SUPERIOR NATIONAL FOREST, Minn. -- The moose of Minnesota are dying, and no one knows why. The state lost 50 percent of its moose population since 2010.
Carstensen of Minnesota's Department of Natural Resources is leading a $1.2
In the Superior National Forest, where the snow reached four feet deep in places, researchers in helicopters searched for the thousand-pound animals. They braved the harsh winter conditions because the trees are too thick to see the moose in the summer.
CBS News was with them when they spotted a cow and her calf. A shot from a tranquilizer gun brought the female to her knees.
wind chill fell to as low as 40 below zero -- not exactly ideal laboratory
conditions for the researchers, who set the goal of darting the animal,
harvesting the samples and getting the moose back on its feet again within 20
Even though it's only the second of seven years of research, climate change is a definite suspect. Average winter temperatures in northern Minnesota have increased more than four degrees over the past 40 years. Scientists think warmer winters and longer summers may be weakening the heat-sensitive moose and giving wolves more time to hunt them. Parasites also have more time to infect them.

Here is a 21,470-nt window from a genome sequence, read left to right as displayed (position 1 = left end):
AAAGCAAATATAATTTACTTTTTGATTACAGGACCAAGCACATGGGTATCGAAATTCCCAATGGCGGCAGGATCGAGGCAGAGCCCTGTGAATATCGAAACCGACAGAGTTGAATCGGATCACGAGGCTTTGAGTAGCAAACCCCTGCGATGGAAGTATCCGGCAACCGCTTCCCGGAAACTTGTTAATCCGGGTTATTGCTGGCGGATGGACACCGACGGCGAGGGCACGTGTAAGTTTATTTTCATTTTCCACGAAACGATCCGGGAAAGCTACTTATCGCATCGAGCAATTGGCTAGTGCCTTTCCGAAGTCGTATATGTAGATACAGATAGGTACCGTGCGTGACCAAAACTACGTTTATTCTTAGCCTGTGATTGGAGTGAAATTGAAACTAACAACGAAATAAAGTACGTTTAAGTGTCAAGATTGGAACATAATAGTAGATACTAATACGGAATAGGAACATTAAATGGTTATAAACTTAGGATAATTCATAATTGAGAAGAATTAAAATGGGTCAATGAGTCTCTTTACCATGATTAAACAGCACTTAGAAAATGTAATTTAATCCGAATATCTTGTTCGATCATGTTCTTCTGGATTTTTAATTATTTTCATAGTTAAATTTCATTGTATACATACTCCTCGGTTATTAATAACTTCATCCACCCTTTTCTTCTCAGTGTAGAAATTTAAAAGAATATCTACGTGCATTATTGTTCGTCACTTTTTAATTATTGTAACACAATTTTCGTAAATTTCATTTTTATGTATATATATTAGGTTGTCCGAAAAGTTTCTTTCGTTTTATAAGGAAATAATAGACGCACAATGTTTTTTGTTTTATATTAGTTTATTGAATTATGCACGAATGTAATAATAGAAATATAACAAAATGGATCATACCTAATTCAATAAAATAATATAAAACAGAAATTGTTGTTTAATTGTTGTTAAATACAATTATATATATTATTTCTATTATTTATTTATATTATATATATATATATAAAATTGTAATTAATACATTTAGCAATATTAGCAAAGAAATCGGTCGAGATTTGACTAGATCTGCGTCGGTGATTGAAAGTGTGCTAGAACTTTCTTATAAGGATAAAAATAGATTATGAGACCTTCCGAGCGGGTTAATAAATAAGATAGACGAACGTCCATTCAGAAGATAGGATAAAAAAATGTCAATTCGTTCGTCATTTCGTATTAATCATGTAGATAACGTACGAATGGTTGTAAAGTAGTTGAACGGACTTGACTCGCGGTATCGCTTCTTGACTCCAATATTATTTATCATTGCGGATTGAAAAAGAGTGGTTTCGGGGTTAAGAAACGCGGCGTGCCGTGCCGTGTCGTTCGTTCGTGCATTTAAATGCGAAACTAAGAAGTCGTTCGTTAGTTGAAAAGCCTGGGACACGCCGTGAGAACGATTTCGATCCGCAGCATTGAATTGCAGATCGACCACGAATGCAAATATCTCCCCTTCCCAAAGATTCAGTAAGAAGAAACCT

"So it's kind of a race against time to understand what might be driving this, and even if we can figure that out, having tools on hand to do anything about it is the next challenge," Carstensen said.
The researchers admit they may not come up with answers before all the moose are gone from Minnesota, but what they ultimately learn may save the moose populations in the rest of North America.